In the 1950s, computers could speak and understand English. Anybody could communicate with them, no training required.
Surprised? Well, in those days, computers weren’t the machines we think of today. “Computer” was another job title like “Chief Executive” or “Mechanic”, a title given to people who helped with calculations.
These computers were often from poor backgrounds, and their job was therefore looked down upon too. The 2016 movie Hidden Figures tells the story of some of those computers: Katherine Johnson, Dorothy Vaughan and Mary Jackson, the hitherto unacknowledged ladies who, from the backstage, made essential calculations enabling the first American to go into space.
Contrast that with the respect given to electronic computers of the time. Large, bulky machines built from switches, relays, rotating shafts, and clutches.
One example was the seventeen IBM ASCC machines, also called Harvard Mark I, at Los Alamos National Laboratory, USA. It could not speak English. Trained technicians would feed in instructions via buttons or punch-cards, and they would take weeks to answer even the simplest of problems. And the problems weren’t simple at all: the operators here were trying to calculate the effects of implosion of an atom-bomb.
These Mark I computers — or “calculators”, as they were called — were the first ones encountered by John G. Kemeny, when he joined in 1943. Little did he know at the time, he would end up inventing a language that, if not quite English, made computer programming easy enough for anybody and everybody to know.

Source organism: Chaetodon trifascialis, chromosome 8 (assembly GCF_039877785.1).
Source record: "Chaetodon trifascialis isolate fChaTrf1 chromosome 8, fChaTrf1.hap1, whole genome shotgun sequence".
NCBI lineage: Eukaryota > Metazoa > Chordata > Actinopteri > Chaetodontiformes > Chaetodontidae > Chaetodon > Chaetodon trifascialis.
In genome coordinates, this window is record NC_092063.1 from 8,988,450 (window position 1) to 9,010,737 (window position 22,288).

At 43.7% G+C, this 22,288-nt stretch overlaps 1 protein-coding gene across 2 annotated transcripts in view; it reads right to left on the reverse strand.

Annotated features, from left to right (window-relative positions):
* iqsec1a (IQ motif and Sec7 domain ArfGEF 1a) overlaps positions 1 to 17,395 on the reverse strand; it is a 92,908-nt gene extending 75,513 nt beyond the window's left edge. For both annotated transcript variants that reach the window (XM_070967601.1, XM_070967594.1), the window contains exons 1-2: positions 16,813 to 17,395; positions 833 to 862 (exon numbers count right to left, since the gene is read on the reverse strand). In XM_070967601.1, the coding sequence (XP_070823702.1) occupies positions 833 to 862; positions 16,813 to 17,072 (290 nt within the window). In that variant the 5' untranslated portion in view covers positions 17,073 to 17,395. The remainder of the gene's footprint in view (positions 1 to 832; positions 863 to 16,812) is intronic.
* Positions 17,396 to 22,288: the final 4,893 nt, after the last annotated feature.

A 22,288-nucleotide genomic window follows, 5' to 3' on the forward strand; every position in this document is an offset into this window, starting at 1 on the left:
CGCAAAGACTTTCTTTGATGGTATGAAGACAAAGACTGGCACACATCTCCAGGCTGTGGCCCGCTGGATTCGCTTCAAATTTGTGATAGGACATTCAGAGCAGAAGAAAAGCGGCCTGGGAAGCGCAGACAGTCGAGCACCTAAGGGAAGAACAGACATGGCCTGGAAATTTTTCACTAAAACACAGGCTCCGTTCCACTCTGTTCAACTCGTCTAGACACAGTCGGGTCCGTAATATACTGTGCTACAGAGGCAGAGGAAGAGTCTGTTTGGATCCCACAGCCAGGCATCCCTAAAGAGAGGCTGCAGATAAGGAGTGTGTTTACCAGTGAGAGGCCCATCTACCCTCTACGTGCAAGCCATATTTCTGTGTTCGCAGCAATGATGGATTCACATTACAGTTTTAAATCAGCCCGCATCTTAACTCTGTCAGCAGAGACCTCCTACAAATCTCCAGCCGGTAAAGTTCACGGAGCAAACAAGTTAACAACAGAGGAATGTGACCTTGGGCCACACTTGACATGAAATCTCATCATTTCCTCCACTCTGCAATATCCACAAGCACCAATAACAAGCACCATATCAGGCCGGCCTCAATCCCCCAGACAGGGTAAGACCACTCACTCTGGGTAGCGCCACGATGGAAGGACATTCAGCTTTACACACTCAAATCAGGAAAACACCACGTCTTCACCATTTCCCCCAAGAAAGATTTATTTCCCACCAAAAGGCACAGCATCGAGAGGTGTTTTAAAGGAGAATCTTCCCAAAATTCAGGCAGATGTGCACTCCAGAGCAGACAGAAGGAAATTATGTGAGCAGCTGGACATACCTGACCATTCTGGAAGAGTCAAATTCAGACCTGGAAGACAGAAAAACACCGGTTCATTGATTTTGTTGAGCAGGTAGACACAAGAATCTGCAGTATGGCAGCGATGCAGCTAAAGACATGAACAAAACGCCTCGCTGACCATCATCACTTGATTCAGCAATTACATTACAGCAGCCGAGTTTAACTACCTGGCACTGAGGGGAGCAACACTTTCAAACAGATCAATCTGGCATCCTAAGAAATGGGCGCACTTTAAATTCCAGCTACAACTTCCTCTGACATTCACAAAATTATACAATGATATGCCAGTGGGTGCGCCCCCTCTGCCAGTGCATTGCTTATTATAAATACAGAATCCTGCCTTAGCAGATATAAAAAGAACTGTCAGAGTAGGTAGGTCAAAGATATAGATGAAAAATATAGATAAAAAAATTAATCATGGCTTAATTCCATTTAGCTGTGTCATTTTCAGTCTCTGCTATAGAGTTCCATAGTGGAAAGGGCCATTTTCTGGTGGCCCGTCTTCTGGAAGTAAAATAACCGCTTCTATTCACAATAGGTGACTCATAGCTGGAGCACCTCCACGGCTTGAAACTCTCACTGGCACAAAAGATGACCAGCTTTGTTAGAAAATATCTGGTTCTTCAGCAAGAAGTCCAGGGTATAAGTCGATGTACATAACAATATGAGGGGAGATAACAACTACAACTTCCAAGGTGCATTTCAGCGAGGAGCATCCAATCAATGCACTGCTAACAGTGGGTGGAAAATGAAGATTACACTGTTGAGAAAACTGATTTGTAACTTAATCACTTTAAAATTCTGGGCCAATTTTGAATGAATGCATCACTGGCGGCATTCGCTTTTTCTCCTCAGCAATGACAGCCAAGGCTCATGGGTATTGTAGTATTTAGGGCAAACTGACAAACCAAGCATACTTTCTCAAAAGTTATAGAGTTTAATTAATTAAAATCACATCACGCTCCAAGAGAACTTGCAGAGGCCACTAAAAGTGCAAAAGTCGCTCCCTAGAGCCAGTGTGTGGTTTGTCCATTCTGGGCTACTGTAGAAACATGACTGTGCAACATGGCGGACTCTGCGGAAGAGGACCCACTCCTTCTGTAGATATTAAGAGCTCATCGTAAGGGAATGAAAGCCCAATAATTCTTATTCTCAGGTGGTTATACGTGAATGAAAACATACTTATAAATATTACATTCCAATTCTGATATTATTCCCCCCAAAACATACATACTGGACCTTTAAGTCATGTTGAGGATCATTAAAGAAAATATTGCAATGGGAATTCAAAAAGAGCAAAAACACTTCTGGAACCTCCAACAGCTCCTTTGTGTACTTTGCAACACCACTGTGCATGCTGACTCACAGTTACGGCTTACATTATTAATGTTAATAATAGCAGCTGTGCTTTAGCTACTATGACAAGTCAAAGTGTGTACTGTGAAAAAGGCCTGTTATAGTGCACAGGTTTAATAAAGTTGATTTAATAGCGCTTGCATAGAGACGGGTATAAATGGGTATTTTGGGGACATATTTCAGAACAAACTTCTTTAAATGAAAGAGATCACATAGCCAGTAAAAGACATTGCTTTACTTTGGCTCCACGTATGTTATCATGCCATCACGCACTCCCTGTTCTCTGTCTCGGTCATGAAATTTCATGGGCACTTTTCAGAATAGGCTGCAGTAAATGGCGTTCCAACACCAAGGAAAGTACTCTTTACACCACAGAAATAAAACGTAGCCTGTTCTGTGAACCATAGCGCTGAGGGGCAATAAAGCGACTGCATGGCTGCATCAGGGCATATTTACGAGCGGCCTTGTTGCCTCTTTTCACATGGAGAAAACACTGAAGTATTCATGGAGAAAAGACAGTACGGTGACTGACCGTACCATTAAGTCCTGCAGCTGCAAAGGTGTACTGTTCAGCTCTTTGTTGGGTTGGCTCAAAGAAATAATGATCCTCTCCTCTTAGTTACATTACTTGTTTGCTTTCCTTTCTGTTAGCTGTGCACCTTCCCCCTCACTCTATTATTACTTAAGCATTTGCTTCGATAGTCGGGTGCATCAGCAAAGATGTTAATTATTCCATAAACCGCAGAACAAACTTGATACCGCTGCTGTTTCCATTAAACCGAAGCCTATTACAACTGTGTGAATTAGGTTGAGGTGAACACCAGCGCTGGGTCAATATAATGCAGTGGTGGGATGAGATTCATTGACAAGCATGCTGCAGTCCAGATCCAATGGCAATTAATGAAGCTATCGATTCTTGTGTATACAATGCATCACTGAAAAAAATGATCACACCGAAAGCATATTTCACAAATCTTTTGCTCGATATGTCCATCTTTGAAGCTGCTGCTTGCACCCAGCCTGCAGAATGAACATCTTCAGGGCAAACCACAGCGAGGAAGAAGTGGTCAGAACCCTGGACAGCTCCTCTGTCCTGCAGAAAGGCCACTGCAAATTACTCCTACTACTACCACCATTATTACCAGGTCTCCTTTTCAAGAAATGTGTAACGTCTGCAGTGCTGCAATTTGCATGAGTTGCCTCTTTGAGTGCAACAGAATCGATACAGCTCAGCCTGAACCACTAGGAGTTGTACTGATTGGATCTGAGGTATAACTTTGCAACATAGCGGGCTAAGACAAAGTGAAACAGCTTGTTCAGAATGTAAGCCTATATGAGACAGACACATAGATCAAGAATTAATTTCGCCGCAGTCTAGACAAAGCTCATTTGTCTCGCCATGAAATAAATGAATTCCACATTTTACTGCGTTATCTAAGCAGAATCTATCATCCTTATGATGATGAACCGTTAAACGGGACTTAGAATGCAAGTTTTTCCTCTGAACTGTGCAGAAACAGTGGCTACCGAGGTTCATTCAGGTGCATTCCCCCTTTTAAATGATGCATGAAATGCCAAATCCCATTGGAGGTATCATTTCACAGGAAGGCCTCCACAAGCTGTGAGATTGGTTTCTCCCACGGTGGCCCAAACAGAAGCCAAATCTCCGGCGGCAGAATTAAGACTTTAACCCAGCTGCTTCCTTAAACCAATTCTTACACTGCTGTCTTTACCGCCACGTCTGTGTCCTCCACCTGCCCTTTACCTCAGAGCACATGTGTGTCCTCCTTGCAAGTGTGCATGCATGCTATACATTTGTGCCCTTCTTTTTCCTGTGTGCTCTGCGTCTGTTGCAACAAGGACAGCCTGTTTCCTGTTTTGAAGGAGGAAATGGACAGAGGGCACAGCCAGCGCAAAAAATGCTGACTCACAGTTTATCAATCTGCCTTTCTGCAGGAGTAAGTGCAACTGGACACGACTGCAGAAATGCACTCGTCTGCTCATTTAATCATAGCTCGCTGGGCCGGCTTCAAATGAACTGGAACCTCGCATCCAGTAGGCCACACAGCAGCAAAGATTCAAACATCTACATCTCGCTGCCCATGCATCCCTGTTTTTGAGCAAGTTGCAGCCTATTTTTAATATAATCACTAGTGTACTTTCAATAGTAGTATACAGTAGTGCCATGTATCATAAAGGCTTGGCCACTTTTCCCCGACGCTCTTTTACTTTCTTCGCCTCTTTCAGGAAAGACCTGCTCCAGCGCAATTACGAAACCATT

But let’s rewind a bit.
John George Kemeny, or Kemény János György, was born in Budapest, Hungary in 1926 — on the last day of May, if you want to be precise. His father left for the United States in 1938, when Hitler had come to power in Germany and an anti-Jewish law in Hungary was becoming imminent. The whole family joined him in New York City two years later, when the young Kemeny was just fourteen.
Despite having to learn English, Kemeny did well at the George Washington High School, and graduated with the best results in his class three years later. That was when he joined Princeton University to study mathematics and philosophy.
By now, Hungary had joined forces with the Hitler-led Axis powers, and many people were being killed in the Holocaust. Among them were John Kemeny’s grandfather, who had refused to leave the country, along with an uncle and aunt.
The USA had entered the war by this point, and as fears of the enemy developing an atom-bomb, they started a secret project to create one of their own. This was the Manhattan Project, and John Kemeny was one of the people called up to help in it.
Taking a year’s leave from Princeton, he went to the Los Alamos National Laboratory, where he worked under well-known physicist Richard Feynman. While there, Kemeny also got to work with John von Neumann, another Hungarian-born mathematician best known for his contributions to computing and for coining the term ‘cybernetics’.
However, the most well-known person whom Kemeny got to work with, at least for the general public, would be Albert Einstein.